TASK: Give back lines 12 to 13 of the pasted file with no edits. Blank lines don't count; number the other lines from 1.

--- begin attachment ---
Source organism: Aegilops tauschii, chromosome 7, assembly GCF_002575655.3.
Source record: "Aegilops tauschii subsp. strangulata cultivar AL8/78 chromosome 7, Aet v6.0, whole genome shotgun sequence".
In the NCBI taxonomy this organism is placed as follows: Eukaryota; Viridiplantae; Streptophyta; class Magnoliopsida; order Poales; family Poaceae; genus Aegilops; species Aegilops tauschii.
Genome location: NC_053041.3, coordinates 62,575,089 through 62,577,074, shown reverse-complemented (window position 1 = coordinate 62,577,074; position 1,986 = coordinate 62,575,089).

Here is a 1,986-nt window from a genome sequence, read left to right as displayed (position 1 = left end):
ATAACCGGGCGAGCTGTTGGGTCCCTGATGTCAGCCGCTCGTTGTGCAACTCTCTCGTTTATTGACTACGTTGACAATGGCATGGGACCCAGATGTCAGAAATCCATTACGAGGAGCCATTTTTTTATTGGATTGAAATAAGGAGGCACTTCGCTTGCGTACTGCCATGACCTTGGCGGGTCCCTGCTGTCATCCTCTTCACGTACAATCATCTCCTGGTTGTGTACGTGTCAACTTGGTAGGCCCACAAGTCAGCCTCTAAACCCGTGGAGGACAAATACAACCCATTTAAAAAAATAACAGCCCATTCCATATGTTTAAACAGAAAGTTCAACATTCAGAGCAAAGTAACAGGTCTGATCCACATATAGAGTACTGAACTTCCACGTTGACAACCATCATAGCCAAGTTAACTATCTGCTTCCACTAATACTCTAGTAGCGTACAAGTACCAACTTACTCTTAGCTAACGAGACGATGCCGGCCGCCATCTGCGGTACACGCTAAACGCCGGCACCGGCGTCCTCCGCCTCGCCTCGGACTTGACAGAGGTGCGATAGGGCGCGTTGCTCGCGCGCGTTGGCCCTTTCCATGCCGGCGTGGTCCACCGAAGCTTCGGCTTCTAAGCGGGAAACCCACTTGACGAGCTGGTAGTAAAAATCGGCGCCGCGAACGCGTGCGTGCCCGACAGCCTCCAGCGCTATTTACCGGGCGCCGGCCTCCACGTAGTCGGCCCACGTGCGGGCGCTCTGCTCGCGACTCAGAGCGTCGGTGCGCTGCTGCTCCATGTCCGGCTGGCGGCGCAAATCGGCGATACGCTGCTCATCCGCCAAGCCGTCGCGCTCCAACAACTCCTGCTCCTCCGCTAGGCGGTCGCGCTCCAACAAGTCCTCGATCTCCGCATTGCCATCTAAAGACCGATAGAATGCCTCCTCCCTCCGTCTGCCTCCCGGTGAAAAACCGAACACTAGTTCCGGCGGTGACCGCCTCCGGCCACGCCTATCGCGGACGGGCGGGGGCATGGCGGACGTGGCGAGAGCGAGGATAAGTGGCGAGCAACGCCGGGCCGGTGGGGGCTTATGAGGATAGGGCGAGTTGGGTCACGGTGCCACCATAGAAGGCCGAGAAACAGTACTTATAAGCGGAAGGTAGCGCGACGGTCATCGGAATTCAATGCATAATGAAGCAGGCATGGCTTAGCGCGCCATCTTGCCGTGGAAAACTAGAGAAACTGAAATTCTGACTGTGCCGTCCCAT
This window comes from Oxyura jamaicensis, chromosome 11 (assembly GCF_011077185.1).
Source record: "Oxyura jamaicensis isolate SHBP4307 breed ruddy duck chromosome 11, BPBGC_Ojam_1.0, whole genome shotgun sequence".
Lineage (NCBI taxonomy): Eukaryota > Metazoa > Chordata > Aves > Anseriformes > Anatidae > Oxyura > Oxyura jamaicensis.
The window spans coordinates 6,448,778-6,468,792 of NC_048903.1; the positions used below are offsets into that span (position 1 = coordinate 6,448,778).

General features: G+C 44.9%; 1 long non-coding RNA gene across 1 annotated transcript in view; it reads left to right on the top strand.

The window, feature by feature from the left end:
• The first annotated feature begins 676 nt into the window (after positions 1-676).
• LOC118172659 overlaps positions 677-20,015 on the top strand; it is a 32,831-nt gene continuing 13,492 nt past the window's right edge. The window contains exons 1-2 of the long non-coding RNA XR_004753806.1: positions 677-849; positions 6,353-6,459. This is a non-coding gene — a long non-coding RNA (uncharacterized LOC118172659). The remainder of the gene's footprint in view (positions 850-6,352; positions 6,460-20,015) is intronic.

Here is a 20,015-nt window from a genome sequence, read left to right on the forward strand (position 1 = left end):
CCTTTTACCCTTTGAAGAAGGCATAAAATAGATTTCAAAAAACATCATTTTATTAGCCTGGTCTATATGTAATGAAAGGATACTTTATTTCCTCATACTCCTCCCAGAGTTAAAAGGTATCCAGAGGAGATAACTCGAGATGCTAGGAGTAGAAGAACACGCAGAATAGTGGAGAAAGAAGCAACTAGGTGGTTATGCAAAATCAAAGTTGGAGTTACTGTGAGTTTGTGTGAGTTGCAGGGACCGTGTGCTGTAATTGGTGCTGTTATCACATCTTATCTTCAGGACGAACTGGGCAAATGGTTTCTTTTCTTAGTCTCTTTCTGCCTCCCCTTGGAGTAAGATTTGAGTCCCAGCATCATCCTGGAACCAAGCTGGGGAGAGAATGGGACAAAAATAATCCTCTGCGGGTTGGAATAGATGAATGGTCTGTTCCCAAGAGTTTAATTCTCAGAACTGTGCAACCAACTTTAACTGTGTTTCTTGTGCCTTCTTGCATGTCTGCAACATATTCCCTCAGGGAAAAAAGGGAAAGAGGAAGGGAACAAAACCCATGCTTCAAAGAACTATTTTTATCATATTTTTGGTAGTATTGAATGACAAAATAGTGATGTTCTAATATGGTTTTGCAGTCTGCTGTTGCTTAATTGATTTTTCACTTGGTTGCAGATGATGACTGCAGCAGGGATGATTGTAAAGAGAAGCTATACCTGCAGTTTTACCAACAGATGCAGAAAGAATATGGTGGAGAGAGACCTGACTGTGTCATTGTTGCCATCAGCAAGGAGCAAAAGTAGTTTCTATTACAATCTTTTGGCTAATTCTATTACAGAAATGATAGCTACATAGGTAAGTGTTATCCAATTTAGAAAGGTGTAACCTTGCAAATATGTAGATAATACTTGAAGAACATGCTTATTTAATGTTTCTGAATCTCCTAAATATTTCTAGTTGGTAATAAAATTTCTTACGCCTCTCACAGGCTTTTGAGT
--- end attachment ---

The window, feature by feature from the left end:
• The first annotated feature begins 676 nt into the window (after positions 1-676).